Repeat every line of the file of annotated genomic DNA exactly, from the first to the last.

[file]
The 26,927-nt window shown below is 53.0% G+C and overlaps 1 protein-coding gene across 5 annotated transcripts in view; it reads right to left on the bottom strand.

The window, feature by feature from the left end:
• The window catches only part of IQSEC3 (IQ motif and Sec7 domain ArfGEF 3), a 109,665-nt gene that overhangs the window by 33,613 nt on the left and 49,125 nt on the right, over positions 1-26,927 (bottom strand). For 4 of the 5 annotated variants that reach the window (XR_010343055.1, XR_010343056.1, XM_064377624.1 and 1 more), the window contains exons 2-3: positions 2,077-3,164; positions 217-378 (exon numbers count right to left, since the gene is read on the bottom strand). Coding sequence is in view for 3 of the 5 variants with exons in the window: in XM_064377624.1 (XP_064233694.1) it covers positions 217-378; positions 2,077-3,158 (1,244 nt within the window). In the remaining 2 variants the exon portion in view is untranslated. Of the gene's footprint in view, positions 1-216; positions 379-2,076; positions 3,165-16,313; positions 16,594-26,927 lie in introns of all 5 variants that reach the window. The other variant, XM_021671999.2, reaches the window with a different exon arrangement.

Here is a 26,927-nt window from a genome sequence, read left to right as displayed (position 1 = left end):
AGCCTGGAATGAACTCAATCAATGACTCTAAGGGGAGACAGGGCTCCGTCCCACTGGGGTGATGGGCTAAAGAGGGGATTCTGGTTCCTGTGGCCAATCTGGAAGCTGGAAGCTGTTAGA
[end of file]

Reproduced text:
The 26,927-nt window shown below is 53.0% G+C and overlaps 1 protein-coding gene across 5 annotated transcripts in view; it reads right to left on the bottom strand.

The window, feature by feature from the left end:
• The window catches only part of IQSEC3 (IQ motif and Sec7 domain ArfGEF 3), a 109,665-nt gene that overhangs the window by 33,613 nt on the left and 49,125 nt on the right, over positions 1-26,927 (bottom strand). For 4 of the 5 annotated variants that reach the window (XR_010343055.1, XR_010343056.1, XM_064377624.1 and 1 more), the window contains exons 2-3: positions 2,077-3,164; positions 217-378 (exon numbers count right to left, since the gene is read on the bottom strand). Coding sequence is in view for 3 of the 5 variants with exons in the window: in XM_064377624.1 (XP_064233694.1) it covers positions 217-378; positions 2,077-3,158 (1,244 nt within the window). In the remaining 2 variants the exon portion in view is untranslated. Of the gene's footprint in view, positions 1-216; positions 379-2,076; positions 3,165-16,313; positions 16,594-26,927 lie in introns of all 5 variants that reach the window. The other variant, XM_021671999.2, reaches the window with a different exon arrangement.

Here is a 26,927-nt window from a genome sequence, read left to right as displayed (position 1 = left end):
AGCCTGGAATGAACTCAATCAATGACTCTAAGGGGAGACAGGGCTCCGTCCCACTGGGGTGATGGGCTAAAGAGGGGATTCTGGTTCCTGTGGCCAATCTGGAAGCTGGAAGCTGTTAGA